I left an old suitcase in the dumpster a month or so ago.
The woman down the hall with a baby retrieved it. She
thanked me effusively each time she saw me. “No problem,”
I replied. “No problem” every time. She sat on the balcony
with her baby every evening that spring, showered me with
thanks each time I went out. I thought it overdone and began
to take the back entrance.
Letters begin to spill out of her box downstairs. I realize she’s
gone. The return address is the Leavenworth federal prison. I
hold those letters in my hands. They are from a man who has
penned the addresses, to and return, in meticulous blue letters,
full of the love it’s possible to will onto paper, at least what he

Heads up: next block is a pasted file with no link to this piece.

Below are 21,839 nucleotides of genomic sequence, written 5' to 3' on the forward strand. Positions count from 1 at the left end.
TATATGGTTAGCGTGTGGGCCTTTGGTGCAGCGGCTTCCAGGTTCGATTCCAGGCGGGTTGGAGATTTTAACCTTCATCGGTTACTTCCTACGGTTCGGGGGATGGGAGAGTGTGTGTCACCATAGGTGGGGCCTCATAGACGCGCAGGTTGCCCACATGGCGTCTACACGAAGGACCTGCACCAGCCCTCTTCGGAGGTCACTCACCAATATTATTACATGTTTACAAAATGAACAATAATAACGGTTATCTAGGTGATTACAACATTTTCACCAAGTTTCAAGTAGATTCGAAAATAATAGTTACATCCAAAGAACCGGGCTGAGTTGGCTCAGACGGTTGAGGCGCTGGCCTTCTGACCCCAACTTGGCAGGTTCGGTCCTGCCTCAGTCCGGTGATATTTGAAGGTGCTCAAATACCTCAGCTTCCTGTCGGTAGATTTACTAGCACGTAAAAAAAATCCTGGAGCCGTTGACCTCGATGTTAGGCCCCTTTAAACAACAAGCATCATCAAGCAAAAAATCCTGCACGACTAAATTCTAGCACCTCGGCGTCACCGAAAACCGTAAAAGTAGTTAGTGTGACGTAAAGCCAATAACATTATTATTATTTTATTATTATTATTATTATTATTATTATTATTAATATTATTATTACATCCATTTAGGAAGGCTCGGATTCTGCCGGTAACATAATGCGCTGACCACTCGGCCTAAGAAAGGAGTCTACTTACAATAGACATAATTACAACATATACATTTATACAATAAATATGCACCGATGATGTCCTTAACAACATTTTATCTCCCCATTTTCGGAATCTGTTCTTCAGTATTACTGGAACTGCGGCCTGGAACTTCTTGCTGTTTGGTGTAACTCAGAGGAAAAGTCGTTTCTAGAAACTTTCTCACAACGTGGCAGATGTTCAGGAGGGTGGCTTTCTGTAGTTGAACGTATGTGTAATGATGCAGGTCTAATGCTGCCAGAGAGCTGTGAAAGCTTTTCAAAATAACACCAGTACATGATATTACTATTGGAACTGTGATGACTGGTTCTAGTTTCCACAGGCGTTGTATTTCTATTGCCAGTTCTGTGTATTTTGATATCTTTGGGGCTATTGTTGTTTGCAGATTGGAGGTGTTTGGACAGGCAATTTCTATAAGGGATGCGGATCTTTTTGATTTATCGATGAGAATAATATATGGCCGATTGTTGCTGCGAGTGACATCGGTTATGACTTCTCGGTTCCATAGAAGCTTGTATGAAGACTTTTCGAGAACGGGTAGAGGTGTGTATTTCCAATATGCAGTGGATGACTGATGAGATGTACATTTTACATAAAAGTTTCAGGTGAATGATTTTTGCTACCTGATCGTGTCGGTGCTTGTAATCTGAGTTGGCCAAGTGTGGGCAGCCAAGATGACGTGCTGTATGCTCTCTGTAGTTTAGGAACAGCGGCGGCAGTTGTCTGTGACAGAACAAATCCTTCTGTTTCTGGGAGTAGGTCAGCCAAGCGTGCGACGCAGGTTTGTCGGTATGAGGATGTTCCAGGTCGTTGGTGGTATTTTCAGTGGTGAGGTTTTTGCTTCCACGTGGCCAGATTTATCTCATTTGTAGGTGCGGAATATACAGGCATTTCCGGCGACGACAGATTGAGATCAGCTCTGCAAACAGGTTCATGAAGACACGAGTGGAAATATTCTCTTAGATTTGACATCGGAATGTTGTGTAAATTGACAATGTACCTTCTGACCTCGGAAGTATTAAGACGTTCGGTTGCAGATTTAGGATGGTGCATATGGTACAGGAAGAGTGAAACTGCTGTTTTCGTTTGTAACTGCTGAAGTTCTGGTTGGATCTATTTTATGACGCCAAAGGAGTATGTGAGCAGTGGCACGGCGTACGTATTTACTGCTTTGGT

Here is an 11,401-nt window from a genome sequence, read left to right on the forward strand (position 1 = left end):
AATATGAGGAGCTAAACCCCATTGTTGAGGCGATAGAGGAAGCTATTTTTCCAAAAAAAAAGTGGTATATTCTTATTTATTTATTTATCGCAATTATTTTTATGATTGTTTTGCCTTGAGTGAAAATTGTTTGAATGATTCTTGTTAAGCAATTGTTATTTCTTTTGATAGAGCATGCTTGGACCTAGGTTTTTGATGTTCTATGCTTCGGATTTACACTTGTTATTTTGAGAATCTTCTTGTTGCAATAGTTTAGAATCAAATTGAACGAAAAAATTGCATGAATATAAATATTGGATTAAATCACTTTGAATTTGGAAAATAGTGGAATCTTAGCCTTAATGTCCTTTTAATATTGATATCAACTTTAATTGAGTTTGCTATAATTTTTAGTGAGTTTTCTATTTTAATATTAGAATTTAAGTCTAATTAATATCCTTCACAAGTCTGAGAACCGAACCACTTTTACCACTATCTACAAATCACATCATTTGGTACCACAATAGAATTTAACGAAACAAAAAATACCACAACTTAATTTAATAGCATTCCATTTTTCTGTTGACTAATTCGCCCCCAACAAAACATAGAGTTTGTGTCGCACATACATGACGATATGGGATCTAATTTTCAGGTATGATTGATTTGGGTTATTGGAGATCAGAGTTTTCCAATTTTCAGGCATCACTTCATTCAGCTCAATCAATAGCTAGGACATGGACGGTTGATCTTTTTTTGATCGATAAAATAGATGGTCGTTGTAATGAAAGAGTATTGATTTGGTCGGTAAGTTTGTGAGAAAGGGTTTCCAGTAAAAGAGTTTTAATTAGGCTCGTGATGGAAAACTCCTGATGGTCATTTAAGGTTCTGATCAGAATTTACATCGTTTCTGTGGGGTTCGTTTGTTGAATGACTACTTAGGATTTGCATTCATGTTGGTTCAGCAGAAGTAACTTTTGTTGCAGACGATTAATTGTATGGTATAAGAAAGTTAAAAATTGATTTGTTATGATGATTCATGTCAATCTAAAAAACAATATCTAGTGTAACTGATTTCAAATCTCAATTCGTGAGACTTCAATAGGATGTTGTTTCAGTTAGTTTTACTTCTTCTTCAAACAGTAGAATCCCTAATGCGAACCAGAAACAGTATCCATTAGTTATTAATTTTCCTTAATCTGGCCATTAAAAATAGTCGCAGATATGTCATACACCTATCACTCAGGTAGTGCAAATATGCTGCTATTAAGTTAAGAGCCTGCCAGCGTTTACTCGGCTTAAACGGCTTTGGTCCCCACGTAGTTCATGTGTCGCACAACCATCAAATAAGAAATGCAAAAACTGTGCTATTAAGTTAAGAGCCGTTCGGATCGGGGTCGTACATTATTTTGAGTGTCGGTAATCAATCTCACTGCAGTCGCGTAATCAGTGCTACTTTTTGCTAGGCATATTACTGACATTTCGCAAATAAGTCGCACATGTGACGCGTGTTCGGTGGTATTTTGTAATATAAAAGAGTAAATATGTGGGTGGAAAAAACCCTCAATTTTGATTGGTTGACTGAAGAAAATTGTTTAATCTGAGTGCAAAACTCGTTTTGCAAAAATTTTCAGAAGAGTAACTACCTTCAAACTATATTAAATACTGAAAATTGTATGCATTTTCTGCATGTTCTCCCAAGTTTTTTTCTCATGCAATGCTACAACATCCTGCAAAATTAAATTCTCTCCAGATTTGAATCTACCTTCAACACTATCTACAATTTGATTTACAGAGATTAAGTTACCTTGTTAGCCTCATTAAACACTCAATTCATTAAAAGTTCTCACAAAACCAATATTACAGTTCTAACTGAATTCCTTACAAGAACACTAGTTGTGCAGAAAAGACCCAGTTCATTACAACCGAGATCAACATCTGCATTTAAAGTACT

is capable of, from deep behind gray, ferro-concrete walls. He
traced over his return address to make it a deep, wide blue, to say
as much in ink as he can say without the letter being read, to ask
as much as he can, to be read.
I feel so sad. Only I am able to share his pain. I almost cry. I feel his pain. I feel her pain, not cliché feel their pain, but really feel their pain. My fingers grow uncomfortable holding those letters. Her baby often cried next door. I always tuned it out. Today I cannot. I really hear it cry.
Social Justice Poetry is completely reader supported, please help me keep it going.
Have you read Guy Farmer's social justice poetry book now available on Amazon?
Read social justice poems by Guy Farmer on this site.